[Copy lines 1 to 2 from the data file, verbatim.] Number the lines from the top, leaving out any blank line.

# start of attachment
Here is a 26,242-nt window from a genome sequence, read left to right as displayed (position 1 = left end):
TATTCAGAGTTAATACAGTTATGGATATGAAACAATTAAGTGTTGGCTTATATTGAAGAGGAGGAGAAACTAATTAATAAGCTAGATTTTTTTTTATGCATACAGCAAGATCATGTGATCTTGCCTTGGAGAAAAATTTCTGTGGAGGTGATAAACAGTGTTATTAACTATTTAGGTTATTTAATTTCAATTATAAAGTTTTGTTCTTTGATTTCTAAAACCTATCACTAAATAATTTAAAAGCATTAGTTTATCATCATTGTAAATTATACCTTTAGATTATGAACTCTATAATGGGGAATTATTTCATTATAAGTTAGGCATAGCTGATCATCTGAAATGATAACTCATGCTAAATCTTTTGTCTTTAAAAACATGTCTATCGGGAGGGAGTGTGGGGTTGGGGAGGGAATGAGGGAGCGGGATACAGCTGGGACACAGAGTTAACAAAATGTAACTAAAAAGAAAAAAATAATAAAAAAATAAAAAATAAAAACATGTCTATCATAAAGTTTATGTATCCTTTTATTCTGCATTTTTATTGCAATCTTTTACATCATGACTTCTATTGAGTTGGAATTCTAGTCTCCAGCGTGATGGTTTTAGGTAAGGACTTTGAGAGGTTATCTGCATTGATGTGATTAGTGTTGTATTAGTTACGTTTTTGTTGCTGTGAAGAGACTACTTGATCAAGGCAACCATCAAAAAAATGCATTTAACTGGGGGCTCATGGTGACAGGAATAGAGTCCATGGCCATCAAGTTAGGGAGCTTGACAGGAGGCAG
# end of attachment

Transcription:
Here is a 26,242-nt window from a genome sequence, read left to right as displayed (position 1 = left end):
TATTCAGAGTTAATACAGTTATGGATATGAAACAATTAAGTGTTGGCTTATATTGAAGAGGAGGAGAAACTAATTAATAAGCTAGATTTTTTTTTATGCATACAGCAAGATCATGTGATCTTGCCTTGGAGAAAAATTTCTGTGGAGGTGATAAACAGTGTTATTAACTATTTAGGTTATTTAATTTCAATTATAAAGTTTTGTTCTTTGATTTCTAAAACCTATCACTAAATAATTTAAAAGCATTAGTTTATCATCATTGTAAATTATACCTTTAGATTATGAACTCTATAATGGGGAATTATTTCATTATAAGTTAGGCATAGCTGATCATCTGAAATGATAACTCATGCTAAATCTTTTGTCTTTAAAAACATGTCTATCGGGAGGGAGTGTGGGGTTGGGGAGGGAATGAGGGAGCGGGATACAGCTGGGACACAGAGTTAACAAAATGTAACTAAAAAGAAAAAAATAATAAAAAAATAAAAAATAAAAACATGTCTATCATAAAGTTTATGTATCCTTTTATTCTGCATTTTTATTGCAATCTTTTACATCATGACTTCTATTGAGTTGGAATTCTAGTCTCCAGCGTGATGGTTTTAGGTAAGGACTTTGAGAGGTTATCTGCATTGATGTGATTAGTGTTGTATTAGTTACGTTTTTGTTGCTGTGAAGAGACTACTTGATCAAGGCAACCATCAAAAAAATGCATTTAACTGGGGGCTCATGGTGACAGGAATAGAGTCCATGGCCATCAAGTTAGGGAGCTTGACAGGAGGCAG